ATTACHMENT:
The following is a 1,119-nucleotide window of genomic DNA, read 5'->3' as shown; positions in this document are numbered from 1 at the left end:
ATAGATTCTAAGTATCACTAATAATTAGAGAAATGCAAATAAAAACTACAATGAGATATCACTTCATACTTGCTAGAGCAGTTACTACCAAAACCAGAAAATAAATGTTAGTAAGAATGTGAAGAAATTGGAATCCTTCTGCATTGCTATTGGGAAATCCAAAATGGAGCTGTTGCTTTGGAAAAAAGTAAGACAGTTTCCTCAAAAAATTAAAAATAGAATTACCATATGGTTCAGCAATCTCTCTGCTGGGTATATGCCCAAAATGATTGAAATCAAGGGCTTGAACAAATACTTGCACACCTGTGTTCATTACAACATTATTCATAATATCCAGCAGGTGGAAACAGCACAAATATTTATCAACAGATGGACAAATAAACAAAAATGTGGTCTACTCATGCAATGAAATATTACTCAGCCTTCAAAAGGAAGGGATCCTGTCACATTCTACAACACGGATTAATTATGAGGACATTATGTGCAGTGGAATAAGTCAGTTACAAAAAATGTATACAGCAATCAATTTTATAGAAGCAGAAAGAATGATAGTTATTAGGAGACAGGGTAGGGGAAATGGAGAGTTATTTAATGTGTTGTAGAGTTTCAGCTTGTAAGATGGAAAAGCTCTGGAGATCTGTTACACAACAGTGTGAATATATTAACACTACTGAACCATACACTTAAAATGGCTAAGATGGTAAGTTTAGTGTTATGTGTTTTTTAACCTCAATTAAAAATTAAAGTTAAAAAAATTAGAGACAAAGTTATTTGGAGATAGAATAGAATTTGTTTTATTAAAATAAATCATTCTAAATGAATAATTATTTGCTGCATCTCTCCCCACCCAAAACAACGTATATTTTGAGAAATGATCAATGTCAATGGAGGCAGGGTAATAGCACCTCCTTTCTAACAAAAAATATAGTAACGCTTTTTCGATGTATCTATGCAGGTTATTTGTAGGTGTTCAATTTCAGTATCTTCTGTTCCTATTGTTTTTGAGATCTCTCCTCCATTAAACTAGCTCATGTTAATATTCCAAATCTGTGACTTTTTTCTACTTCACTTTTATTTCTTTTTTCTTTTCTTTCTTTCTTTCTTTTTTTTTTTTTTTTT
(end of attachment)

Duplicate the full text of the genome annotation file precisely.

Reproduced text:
The following is a 1,119-nucleotide window of genomic DNA, read 5'->3' as shown; positions in this document are numbered from 1 at the left end:
ATAGATTCTAAGTATCACTAATAATTAGAGAAATGCAAATAAAAACTACAATGAGATATCACTTCATACTTGCTAGAGCAGTTACTACCAAAACCAGAAAATAAATGTTAGTAAGAATGTGAAGAAATTGGAATCCTTCTGCATTGCTATTGGGAAATCCAAAATGGAGCTGTTGCTTTGGAAAAAAGTAAGACAGTTTCCTCAAAAAATTAAAAATAGAATTACCATATGGTTCAGCAATCTCTCTGCTGGGTATATGCCCAAAATGATTGAAATCAAGGGCTTGAACAAATACTTGCACACCTGTGTTCATTACAACATTATTCATAATATCCAGCAGGTGGAAACAGCACAAATATTTATCAACAGATGGACAAATAAACAAAAATGTGGTCTACTCATGCAATGAAATATTACTCAGCCTTCAAAAGGAAGGGATCCTGTCACATTCTACAACACGGATTAATTATGAGGACATTATGTGCAGTGGAATAAGTCAGTTACAAAAAATGTATACAGCAATCAATTTTATAGAAGCAGAAAGAATGATAGTTATTAGGAGACAGGGTAGGGGAAATGGAGAGTTATTTAATGTGTTGTAGAGTTTCAGCTTGTAAGATGGAAAAGCTCTGGAGATCTGTTACACAACAGTGTGAATATATTAACACTACTGAACCATACACTTAAAATGGCTAAGATGGTAAGTTTAGTGTTATGTGTTTTTTAACCTCAATTAAAAATTAAAGTTAAAAAAATTAGAGACAAAGTTATTTGGAGATAGAATAGAATTTGTTTTATTAAAATAAATCATTCTAAATGAATAATTATTTGCTGCATCTCTCCCCACCCAAAACAACGTATATTTTGAGAAATGATCAATGTCAATGGAGGCAGGGTAATAGCACCTCCTTTCTAACAAAAAATATAGTAACGCTTTTTCGATGTATCTATGCAGGTTATTTGTAGGTGTTCAATTTCAGTATCTTCTGTTCCTATTGTTTTTGAGATCTCTCCTCCATTAAACTAGCTCATGTTAATATTCCAAATCTGTGACTTTTTTCTACTTCACTTTTATTTCTTTTTTCTTTTCTTTCTTTCTTTCTTTTTTTTTTTTTTTTT